Not me, as you might have guessed:
did happen to be out in daylight, it would probably book it to the nearest rock or hidey hole, or back to its web? And that if it just happened to walk over some bozo's hand, that bozo might look at her hand before automatically swatting it because, well, it has potentially deadly venom inside of it?
I think you probably all know where this is going:
This spider was the latest in an ongoing quest to keep at bay a burgeoning population of black widows that have decided our house is prime real estate. I love the creatures. They're some of the most gorgeous spiders out here (and we have our share of spiders). However, their venom is potentially problematic. (It's rarely lethal, actually. Surprisingly, however, many people are less comfortable with "rarely" than "never.") That goes double if you have a kid, especially one who can be absentminded; or a cat, especially one who, though he isn't allowed outdoors and hates to be outdoors, occasionally tries to go outdoors, and has been known to eat spiders. If the webs and spiders are far enough away from the house I don't worry, but our widow population has taken to making webs against every freaking corner of the house. That includes the part everyone's ankles brush every time they walk out of or into the house, the corner our legs lean into if we're grilling, and the nooks along the area where David likes to play with his friend. (First thing his friend told his dad as he picked him up: "Hey Dad! They have BLACK WIDOW WEBS in their yard!" Great.) So last night and the night before, I waited until they were all coming out, grabbed a cheap flashlight (but not a partner, as my husband
I had to dispatch of more than I would have liked. But the excursion itself? It was stimulating. I paid attention. To everything.
The Arizona desert -- my backyard -- is so commonplace to me that I forget it's pretty exotic and remarkable. Outsiders already know this. Things I consider everyday, or at least not super rare -- using looming mountains to get my bearings, glimpsing a roadrunner or coyote, dodging a giant tumbleweed, walking past any of the hundreds of saguaros I might see in a day, finding a scorpion in the laundry room -- are Super Big News to a visitor or someone hearing about it. One friend of mine spent her first month here taking pictures of every saguaro she saw, and stopped her car in the middle of the road to photograph tumbleweed.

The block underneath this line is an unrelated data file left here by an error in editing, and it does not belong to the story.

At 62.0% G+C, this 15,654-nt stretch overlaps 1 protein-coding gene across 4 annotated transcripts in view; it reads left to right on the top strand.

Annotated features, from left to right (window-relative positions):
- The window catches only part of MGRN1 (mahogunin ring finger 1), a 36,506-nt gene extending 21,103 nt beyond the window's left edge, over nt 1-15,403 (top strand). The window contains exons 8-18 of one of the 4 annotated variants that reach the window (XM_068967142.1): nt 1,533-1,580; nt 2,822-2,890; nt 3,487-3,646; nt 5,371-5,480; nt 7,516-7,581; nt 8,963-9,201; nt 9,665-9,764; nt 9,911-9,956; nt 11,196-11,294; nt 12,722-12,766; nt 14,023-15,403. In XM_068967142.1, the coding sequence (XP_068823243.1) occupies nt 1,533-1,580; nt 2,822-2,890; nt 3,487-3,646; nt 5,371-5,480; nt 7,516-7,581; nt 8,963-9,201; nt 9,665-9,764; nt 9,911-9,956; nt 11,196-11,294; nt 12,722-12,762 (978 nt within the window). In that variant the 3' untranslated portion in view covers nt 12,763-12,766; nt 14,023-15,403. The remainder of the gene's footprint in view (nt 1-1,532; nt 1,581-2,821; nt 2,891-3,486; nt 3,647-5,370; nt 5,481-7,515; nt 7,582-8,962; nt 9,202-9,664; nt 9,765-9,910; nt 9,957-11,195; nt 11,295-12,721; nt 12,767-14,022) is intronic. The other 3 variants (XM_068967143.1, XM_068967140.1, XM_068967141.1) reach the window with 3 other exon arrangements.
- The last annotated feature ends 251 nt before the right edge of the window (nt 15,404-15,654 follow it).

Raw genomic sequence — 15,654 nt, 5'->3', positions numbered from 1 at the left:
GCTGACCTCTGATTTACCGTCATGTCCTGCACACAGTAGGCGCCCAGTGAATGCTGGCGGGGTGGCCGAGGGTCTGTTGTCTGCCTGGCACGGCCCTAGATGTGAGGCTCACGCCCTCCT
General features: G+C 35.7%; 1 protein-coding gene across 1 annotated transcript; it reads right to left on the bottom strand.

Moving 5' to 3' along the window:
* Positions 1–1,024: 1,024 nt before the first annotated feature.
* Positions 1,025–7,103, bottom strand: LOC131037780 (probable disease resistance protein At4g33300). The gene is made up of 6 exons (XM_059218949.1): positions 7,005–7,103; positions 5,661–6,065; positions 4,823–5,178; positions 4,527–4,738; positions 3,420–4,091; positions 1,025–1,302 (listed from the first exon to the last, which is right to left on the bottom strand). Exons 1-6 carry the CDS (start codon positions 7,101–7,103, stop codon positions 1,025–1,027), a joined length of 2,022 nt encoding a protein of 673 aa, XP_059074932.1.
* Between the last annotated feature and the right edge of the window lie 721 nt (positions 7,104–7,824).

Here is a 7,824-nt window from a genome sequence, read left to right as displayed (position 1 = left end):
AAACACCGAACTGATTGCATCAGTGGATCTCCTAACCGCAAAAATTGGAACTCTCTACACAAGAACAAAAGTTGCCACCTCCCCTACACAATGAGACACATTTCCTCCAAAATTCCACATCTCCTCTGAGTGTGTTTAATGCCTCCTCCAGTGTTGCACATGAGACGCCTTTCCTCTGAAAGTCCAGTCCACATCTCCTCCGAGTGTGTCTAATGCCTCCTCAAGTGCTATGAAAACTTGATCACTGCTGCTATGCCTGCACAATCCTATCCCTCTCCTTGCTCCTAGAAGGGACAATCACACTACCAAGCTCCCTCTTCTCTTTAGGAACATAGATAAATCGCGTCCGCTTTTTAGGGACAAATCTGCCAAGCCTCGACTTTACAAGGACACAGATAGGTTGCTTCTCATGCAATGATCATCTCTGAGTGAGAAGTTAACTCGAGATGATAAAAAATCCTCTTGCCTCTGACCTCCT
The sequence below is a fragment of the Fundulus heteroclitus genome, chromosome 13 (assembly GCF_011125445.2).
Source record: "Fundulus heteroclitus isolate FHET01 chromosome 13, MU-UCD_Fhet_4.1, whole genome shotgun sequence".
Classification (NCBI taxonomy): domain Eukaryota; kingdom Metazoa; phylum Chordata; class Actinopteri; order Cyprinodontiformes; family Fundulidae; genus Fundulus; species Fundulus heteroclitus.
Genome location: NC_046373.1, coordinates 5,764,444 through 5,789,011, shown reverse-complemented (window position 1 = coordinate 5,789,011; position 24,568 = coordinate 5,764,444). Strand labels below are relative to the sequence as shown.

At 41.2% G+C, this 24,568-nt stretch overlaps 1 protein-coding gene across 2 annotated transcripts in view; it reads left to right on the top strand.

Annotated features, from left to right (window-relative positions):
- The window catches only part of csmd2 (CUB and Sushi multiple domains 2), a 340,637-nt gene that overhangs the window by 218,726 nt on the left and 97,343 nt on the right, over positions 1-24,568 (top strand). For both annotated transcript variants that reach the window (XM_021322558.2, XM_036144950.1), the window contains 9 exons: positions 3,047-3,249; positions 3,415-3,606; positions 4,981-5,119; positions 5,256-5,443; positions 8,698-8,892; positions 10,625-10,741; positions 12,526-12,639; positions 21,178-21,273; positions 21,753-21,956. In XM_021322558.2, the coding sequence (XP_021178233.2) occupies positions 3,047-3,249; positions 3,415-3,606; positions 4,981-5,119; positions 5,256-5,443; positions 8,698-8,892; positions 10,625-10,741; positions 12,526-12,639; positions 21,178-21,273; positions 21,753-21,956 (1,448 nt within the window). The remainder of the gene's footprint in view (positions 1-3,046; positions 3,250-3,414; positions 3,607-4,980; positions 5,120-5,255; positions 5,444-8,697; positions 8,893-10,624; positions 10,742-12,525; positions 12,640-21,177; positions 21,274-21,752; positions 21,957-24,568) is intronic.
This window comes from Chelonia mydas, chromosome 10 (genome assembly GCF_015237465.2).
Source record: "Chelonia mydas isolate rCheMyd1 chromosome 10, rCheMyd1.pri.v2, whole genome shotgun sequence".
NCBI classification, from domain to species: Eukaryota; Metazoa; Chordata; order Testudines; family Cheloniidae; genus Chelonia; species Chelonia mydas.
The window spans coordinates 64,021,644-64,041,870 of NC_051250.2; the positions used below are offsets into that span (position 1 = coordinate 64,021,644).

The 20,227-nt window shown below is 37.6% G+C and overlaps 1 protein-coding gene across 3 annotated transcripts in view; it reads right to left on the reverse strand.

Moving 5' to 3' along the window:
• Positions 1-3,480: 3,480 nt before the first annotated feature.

For the record, it works both ways. I bug the crap out of everyone in earshot every time I visit Upstate New York, or anywhere in New England, by commenting approximately ten times a minute that "It's so green." They get it. Also, I spent a whole afternoon photographing seagulls in San Diego, found the deer at Goucher College incredibly exotic, and was super-excited when I found this multicolored, active beetle on one trip.
I love the desert. (Well, usually. I could do with out temperatures that, as my husband says, are hotter than Satan's armpits. Actually, I'm pretty sure he stole that phrase. But I don't know the original source, so he gets credit for now.) I love its sunsets and mountains and cacti and especially its critters. But sometimes, well, I get used to the desert.
I could do without the black widows sometimes. But sort of, thank god for 'em. And for my ever-questioning kid, and for my chosen profession. I would hate to stop paying attention. I would hate to get used to this place.
**Also, I'm taking requests now, if you have any. I am used to this place all too often. My son provides a fresh perspective, but for those times he's too engrossed in the comparative merits of Bakugan and Ben 10, what would you like to read about? Widows? Sunsets? Cacti? Coyotes, wolves, roadrunners, javelina, Gila monsters, other spiders, insects, monsoons, the Grand Canyon? Am I leaving stuff out? (Well, of course I am. I could go on for much longer than you could possibly want to read. But I want to know what you find interesting.) And I promise to take my own, minutiae-including, booger-involving,